[caption id="attachment_29288" align="alignleft" width="150"]Image of Jaime Clifton Jaime Clifton-Ross[/caption] This blog is written by Jaime Clifton-Ross, Research Curator, CRC Research and Changing the Conversation, School of Environment and Sustainability, Royal Roads University. Like climate change, biodiversity does not respect political borders, given the lengthy migratory paths that many species journey, either by land or water. Protecting wildlife and conserving ecosystems is especially challenging as such efforts require global governance systems. To unpack these issues and to explore potential solutions, Changing the Conversation hosted the second e-dialogue from our 4-part series, Biodiversity Conversations: How important are the common loon and polar bears to Canadians. Led by Women for Nature and moderated by co-chair Ann Dale, the panelists brought expertise in soil biodiversity, marine mammals, climate change, conservation, and monarch butterflies. Overall, it was a thought-provoking discussion given the invaluable knowledge and experience of our expert panelists. Image of Black eye susansThe e-conversation used the Monarch Butterfly and their migratory cycle to illuminate how many species are highly dependent on both local and global ecosystems. We learned that biodiversity loss often begins at a local scale— whether through habitat loss and fragmentation, resource extraction or exploitation, invasive species, etc.—and often becomes a problem of global proportion, which in turn feeds back into the local. They also discussed how many conservation strategies and official plans do not account for species migration. Like marine protected areas, landscape corridors are also critical since many species spend much of their lives away from their breeding and feeding grounds. As local biodiversity loss reflects global biodiversity loss, action at the local level can make a huge impact. Unfortunately, many global actions have not been effective, including the Convention on Biological Diversity, because they have failed to make this connection. After agreeing that conservation must simultaneously occur at multiple scales, the panelists explored the need to break-down political boundaries and to augment cross-border cooperation and collaboration. They also shared many examples of existing initiatives and organizations throughout North America. A concluding consensus was that we need to creatively engage people with nature, especially at a young age. This may personalize experiences with biodiversity loss and subsequently help consumers better understand their individual and collective impacts on their environment. To view the full conversation, download a PDF copy here which includes many sources highlighted during the conversation. You can also download a PDF copy here.  To dive deeper on the subject, check out our curated biodiversity library featuring a collection of resources on our Changing the Conversation platform. Our next conversation will take place at the end of January 2018 and will focus on the drivers and barriers of biodiversity conservation. Upon completing the series, we will be transforming our dialogue into action, drafting a biodiversity conservation action agenda to circulate to Canadian decision-makers across the country. So, stay tuned.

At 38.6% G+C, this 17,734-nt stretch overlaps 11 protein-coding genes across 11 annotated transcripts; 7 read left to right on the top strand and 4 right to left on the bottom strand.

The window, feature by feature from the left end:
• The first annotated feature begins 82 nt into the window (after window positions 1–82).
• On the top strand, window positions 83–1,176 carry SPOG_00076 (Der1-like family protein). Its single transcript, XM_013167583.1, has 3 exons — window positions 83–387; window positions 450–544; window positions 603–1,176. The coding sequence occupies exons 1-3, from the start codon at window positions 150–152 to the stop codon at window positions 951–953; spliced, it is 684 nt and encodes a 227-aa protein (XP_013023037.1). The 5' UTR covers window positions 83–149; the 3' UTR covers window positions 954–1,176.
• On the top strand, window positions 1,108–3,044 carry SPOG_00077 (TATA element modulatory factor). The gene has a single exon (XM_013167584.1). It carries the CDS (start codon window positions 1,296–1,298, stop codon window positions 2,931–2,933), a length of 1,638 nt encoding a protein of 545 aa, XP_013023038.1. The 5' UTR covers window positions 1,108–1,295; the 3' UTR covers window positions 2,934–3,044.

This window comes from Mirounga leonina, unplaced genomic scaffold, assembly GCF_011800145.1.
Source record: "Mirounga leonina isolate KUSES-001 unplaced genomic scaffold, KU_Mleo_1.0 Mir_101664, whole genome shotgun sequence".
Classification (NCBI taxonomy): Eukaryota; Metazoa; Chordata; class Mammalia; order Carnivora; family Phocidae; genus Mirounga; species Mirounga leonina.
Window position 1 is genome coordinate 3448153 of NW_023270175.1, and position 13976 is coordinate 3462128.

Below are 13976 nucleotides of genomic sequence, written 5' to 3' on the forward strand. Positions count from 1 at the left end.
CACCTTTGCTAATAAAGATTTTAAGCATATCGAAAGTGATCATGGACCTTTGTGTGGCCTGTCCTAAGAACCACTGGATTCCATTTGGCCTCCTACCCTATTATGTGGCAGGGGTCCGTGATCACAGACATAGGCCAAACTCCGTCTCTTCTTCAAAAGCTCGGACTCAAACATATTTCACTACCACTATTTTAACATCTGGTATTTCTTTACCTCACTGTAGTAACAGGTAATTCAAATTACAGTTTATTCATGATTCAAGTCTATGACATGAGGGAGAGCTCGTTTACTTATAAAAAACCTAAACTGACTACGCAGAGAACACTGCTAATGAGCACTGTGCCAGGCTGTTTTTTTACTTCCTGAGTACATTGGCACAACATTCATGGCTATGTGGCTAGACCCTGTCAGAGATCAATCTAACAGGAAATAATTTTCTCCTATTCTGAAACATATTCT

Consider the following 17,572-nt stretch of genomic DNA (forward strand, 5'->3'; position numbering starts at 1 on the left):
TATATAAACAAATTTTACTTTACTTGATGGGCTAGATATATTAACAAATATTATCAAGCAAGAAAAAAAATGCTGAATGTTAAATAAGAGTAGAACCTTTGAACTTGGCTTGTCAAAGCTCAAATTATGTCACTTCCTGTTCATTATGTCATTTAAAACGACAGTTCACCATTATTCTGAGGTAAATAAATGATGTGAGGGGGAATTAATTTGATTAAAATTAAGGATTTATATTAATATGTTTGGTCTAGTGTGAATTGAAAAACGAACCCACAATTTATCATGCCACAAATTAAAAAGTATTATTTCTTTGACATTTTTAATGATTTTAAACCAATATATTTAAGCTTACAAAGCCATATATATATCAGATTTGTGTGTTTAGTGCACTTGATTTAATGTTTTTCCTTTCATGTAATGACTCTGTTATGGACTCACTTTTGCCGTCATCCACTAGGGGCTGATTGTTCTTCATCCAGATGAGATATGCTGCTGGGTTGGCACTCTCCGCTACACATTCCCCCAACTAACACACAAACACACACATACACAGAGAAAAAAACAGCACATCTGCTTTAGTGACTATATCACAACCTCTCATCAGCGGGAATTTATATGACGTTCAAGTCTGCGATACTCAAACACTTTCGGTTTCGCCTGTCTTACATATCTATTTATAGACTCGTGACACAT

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Barn and Bank Swallows Legally Listed as Threatened
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Barn and Bank Swallows Legally Listed as Threatened